From out of nowhere Wiggins would start all 13 games and introduce himself to the scouting community. He played both in the box and as a single high safety, with a smooth backpedal and quick change of direction, he was always around the ball and creating big plays. He excelled in zones, showing great anticipation to close catching windows in both short and deep areas. He attacks the ball like a corner would, aggressively fighting through contact to make plays. I caught four games, and the amount of plays he made in them, particularly in the UCLA and SMU games, were incredible. He had 4 Interceptions on the year, and three of them were game ending, showing what a clutch player he was developing into.

After announcing himself onto the stage in such aplomb as he did in 2018, the hope was to see him back that up in 2019, and possibly declare for the 2020 NFL draft. Unfortunately, just two days before the season opener, Wiggins tore his ACL and would go on to miss the entire season. After such a cruel blow, the plan was now to rehab and get back on the field in 2020 and show scouts he was still the same high impact player he was in 2018. That didn’t quite happen, as although he would play in nine games, he suffered an arm injury late in the season that would cost him playing time and he also missed the season finale bowl game against Georgia. The 2020 version of Wiggins was still a good player, showing evidence of that anticipation and playmaking ability, but there seemed to be more hesitancy in his game, and there were noticeable missed tackles too in there. Obviously, recovering from a torn ACL during a global pandemic couldn’t have been easy, and with Covid still affecting training and playing routines in 2020, just getting Wiggins back on the field should be considered a success.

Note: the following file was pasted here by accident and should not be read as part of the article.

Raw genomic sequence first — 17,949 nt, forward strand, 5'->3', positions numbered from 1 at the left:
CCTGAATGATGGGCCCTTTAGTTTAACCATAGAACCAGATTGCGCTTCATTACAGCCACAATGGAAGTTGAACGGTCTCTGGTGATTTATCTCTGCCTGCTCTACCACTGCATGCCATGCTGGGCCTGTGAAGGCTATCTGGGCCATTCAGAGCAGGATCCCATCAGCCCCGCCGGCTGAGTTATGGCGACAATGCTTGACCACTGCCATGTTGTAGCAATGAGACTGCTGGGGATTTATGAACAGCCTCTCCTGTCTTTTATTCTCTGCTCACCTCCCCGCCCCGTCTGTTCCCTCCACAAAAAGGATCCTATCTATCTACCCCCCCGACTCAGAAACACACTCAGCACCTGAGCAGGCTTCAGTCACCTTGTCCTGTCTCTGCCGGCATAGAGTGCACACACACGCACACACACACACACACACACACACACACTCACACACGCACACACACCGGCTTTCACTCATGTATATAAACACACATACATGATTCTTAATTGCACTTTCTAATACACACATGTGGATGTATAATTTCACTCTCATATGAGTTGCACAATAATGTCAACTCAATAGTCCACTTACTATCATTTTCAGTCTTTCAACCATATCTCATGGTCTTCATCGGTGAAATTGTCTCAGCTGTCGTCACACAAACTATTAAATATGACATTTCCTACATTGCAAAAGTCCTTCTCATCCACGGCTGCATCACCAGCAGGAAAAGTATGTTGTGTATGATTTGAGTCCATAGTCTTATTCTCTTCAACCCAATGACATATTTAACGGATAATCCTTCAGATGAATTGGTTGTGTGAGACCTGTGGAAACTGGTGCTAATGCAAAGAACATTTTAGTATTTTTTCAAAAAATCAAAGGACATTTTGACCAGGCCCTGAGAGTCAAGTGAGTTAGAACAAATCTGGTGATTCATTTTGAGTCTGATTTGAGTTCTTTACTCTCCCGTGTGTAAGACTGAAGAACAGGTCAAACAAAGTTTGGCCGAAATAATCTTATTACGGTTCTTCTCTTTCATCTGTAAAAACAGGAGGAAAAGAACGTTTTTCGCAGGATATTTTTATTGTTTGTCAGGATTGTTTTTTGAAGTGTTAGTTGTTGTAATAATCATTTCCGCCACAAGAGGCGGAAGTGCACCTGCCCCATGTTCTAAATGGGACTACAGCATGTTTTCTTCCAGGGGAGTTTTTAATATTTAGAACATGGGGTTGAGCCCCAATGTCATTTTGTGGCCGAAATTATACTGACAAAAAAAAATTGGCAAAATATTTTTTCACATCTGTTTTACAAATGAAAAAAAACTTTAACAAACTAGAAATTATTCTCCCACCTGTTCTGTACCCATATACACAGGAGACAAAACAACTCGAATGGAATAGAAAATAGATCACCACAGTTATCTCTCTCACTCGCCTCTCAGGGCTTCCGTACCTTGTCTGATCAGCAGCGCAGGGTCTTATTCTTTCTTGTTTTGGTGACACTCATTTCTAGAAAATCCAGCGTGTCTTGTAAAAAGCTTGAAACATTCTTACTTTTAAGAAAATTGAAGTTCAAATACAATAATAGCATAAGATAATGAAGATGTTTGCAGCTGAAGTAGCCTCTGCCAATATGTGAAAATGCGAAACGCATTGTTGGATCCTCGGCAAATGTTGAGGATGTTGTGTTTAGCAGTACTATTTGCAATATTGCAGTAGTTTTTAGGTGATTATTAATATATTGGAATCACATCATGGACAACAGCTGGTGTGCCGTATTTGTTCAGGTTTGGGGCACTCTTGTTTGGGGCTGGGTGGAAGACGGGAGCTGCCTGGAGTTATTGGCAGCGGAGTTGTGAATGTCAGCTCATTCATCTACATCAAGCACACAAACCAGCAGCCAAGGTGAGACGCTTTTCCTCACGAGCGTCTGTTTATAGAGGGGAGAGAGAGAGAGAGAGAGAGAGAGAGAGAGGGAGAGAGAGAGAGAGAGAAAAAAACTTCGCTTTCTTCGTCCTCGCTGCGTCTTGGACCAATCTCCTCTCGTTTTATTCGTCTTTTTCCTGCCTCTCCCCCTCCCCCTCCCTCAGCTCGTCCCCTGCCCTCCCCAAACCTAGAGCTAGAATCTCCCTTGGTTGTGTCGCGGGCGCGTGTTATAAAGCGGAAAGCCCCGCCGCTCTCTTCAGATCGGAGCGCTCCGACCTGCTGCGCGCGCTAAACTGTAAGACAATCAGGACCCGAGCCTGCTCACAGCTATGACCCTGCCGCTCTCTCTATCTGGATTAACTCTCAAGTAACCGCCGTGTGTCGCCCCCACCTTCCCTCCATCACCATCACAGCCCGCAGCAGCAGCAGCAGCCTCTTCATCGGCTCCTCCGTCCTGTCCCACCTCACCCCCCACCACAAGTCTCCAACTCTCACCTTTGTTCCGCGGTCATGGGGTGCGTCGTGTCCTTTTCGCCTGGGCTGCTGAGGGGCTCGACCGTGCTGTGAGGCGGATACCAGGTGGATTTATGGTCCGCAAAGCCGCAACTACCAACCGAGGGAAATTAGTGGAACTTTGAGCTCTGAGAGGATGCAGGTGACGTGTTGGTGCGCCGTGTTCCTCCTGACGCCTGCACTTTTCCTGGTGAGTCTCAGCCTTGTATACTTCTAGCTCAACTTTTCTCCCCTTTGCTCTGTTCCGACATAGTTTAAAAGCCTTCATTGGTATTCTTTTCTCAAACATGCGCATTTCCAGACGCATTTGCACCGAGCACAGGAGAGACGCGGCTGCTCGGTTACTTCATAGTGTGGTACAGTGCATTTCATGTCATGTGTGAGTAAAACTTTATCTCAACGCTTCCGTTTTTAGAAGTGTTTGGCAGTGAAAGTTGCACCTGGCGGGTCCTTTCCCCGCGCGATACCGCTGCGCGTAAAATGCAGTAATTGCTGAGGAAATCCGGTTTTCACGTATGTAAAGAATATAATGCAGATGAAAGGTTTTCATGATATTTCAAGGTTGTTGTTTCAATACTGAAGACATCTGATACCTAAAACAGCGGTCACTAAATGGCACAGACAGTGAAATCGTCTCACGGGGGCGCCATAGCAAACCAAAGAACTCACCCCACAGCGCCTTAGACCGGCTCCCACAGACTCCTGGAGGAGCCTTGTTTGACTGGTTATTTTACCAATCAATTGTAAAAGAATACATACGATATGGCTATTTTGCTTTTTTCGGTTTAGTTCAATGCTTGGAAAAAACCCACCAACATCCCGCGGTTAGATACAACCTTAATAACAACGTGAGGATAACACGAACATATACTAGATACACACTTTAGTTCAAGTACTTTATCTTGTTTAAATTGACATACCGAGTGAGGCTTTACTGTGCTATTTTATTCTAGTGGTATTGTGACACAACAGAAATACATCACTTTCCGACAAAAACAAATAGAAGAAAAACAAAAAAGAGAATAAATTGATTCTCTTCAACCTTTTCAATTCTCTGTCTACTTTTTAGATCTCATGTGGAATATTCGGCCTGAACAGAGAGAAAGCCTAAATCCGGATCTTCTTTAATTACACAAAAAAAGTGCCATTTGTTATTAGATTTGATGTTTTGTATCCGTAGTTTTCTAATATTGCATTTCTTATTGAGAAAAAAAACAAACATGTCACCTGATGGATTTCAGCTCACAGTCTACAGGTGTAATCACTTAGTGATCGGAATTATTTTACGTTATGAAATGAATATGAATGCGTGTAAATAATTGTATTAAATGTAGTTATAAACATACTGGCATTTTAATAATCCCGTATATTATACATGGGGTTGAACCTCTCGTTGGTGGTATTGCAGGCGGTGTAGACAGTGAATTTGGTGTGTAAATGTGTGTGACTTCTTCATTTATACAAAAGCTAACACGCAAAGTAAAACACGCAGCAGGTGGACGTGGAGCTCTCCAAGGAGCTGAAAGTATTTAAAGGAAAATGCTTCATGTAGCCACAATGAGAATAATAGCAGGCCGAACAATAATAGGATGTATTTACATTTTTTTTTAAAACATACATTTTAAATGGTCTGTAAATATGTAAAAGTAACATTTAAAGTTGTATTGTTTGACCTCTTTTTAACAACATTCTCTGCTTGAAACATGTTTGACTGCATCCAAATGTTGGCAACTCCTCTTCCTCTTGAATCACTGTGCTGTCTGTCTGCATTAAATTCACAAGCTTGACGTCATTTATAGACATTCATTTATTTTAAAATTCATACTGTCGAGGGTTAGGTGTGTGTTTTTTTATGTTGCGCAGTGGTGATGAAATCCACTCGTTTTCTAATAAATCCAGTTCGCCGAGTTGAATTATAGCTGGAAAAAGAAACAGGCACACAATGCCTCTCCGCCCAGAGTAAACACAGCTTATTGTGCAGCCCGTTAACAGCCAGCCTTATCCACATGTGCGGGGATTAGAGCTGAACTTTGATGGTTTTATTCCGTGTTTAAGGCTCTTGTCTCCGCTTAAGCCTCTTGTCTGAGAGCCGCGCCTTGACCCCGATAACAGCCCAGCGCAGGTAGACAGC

All eyes were on his pro day, where he measured in bigger than expected at 5’11 209lbs, and he showed his knee was fine by clocking a lightning 4.42/40. He had great jumps too, posting a 38” vertical and a 10’7 broad jump, both really good numbers for a safety. Now he did hurt his hamstring during the pro day work-out, and he couldn’t do the agility drills, and this continuous injury worry was probably why he fell so far in the draft. He is a lot like another rough diamond, Cam McGrone (go back and check him out in the Linebacker edition), where there is one exceptional season of tape out there, but inconsistency and big injury concerns have meant early round talent slipping, in Wiggins’s case, to the very last round.

Landing in Arizona is great spot for him. Budda Baker has one safety spot nailed down, but Wiggins will compete with Charles Washington and Deionte Thompson for the other spot, and if fully healthy that’s a competition I expect him to win.

Talanoa Hufanga: USC (Round 5, Pick 180 San Francisco)